The disappointing performance of tech’s biggest names reflects a trend that’s been in place for several years. Still scarred by the late ‘Nineties bubble, corporate technology buyers have continued to focus on making better use of the stuff they already have. What growth there is has concentrated on security, outsourcing key functions to consulting firms in order to cut staff, and meeting the demands of Sarbanes-Oxley and other new disclosure requirements. Meanwhile, consumers have gone on a home-equity-financed electronics shopping spree, snapping up DVD players, flat-screen televisions, digital camcorders, MP3 players, camera phones, laptop computers and other Asian-made gadgets. In fact, the Semiconductor Industry Association reports that more than half of the world’s chip supply now ends up in consumer electronic gear, shifting the historic balance away from corporate computing and networking hardware.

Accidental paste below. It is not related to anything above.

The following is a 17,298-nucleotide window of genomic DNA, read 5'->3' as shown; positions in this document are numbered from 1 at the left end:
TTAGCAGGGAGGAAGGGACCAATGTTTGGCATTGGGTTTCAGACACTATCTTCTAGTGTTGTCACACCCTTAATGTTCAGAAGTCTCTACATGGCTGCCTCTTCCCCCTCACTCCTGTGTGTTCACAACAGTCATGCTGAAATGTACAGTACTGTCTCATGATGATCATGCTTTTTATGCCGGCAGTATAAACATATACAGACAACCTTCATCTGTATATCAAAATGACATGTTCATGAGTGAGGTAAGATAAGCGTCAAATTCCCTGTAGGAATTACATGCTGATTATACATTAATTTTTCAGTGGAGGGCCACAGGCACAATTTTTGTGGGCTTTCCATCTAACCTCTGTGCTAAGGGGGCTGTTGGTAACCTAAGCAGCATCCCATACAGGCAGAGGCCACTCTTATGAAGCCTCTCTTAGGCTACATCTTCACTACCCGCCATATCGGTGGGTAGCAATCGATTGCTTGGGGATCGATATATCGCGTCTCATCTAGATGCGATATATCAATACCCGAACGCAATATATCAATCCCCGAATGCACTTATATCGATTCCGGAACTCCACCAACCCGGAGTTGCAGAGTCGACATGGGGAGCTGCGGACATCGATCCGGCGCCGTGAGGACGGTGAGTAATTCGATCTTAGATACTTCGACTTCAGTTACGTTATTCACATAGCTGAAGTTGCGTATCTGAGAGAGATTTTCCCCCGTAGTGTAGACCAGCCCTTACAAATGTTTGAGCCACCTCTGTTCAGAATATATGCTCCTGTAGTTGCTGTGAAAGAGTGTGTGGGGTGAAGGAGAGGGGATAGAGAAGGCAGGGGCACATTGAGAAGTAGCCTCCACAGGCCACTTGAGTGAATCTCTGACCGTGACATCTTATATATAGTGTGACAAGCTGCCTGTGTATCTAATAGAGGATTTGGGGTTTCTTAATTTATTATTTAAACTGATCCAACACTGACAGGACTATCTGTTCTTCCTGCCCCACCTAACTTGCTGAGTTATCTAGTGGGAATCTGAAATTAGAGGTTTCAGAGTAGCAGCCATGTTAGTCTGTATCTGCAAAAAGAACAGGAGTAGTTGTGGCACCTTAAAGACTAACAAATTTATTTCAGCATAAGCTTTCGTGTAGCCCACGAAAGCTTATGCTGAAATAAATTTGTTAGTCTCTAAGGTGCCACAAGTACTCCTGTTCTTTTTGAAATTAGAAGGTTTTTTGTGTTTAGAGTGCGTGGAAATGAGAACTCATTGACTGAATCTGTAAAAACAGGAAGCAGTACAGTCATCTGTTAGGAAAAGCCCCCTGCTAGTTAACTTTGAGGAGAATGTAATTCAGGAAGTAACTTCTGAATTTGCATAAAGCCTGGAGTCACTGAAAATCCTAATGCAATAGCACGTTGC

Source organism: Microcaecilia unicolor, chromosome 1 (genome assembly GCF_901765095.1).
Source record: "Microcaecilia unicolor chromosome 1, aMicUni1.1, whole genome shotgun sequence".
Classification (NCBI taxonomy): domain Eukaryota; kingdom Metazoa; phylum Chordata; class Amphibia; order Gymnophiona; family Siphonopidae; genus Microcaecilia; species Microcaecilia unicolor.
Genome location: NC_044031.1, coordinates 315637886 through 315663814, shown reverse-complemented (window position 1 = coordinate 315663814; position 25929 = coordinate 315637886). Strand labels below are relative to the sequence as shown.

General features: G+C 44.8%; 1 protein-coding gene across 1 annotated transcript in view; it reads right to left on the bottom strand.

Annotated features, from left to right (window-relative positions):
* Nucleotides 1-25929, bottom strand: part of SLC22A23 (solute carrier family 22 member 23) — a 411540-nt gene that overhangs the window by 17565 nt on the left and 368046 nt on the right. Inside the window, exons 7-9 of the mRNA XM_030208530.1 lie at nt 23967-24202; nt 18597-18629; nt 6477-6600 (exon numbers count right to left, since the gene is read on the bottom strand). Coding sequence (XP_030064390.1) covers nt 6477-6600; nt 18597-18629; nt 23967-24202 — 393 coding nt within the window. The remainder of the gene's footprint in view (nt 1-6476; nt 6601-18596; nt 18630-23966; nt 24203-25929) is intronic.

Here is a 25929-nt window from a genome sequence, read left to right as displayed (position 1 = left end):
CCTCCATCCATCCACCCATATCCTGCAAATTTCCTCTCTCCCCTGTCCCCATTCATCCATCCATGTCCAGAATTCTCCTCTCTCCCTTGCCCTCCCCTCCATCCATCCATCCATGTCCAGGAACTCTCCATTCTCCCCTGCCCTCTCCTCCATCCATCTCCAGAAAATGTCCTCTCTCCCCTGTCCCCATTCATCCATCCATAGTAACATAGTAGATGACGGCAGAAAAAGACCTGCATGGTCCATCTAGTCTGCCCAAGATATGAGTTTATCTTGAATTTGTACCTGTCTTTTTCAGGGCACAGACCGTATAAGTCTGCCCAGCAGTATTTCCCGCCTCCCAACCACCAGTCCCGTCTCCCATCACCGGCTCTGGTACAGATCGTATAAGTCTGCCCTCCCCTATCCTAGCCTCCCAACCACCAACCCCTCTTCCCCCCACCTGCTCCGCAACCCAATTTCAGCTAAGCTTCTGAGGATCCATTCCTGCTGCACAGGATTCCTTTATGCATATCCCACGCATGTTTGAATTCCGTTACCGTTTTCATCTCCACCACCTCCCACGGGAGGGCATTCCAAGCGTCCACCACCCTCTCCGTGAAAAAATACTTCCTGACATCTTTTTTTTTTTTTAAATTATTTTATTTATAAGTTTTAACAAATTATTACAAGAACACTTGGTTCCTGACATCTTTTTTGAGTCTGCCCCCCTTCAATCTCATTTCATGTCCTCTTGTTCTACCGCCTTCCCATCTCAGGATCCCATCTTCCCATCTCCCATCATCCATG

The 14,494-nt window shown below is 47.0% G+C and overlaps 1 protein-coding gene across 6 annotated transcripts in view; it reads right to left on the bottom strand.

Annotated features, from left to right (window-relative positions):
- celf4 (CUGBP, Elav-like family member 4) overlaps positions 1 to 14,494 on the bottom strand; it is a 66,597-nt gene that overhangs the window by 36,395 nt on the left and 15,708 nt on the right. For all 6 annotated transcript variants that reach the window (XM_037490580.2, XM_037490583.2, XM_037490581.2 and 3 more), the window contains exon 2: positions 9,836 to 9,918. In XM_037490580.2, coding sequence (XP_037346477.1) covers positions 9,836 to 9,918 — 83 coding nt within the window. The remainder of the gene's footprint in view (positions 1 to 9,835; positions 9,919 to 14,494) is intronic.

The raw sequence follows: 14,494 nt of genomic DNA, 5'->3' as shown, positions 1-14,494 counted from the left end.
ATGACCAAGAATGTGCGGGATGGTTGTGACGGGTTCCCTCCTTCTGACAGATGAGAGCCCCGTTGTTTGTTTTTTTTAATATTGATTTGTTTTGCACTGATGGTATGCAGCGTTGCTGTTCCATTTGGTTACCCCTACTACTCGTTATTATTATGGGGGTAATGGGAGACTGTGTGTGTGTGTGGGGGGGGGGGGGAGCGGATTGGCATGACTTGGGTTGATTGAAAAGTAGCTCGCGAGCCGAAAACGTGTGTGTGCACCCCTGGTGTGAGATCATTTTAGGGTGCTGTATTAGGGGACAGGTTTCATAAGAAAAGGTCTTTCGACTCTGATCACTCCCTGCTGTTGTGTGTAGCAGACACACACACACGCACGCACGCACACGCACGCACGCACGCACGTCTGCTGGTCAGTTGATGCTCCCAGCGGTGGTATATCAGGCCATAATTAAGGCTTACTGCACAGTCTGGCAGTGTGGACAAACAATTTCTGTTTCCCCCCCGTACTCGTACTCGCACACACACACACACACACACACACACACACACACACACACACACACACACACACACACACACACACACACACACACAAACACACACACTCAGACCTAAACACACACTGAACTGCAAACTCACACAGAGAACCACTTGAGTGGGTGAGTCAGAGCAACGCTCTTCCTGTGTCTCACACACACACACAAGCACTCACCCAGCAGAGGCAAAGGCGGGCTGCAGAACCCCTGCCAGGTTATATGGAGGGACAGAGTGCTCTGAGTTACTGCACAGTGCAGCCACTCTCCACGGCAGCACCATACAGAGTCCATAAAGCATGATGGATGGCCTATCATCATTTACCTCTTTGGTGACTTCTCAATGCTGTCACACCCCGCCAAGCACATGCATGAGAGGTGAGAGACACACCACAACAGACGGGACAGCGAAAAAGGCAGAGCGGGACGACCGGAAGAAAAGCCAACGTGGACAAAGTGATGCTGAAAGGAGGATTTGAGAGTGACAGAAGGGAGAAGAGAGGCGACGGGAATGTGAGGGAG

But 2006 could be the year when everything flips back. The macro backdrop is good for tech spending, but there will be a shift, which has already begun, from the consumer to businesses,” asserts Mark Zandi, chief economist at West Chester, Pa.-based Economy.com. “The baton has been handed off.” Zandi says real investment in information-processing hardware and software this year will check in at 10%, with similar growth likely for next year. Michael Mahoney, portfolio manager at EGM Capital in San Francisco, agrees that business capital spending has started to pick up — and asserts that the recovery is yet to be fully reflected in stock prices. In fact, Mahoney contends that if you simply bought shares in four tech giants — IBM, Cisco, Intel and Microsoft — your return for the next 12 months could reach 25%.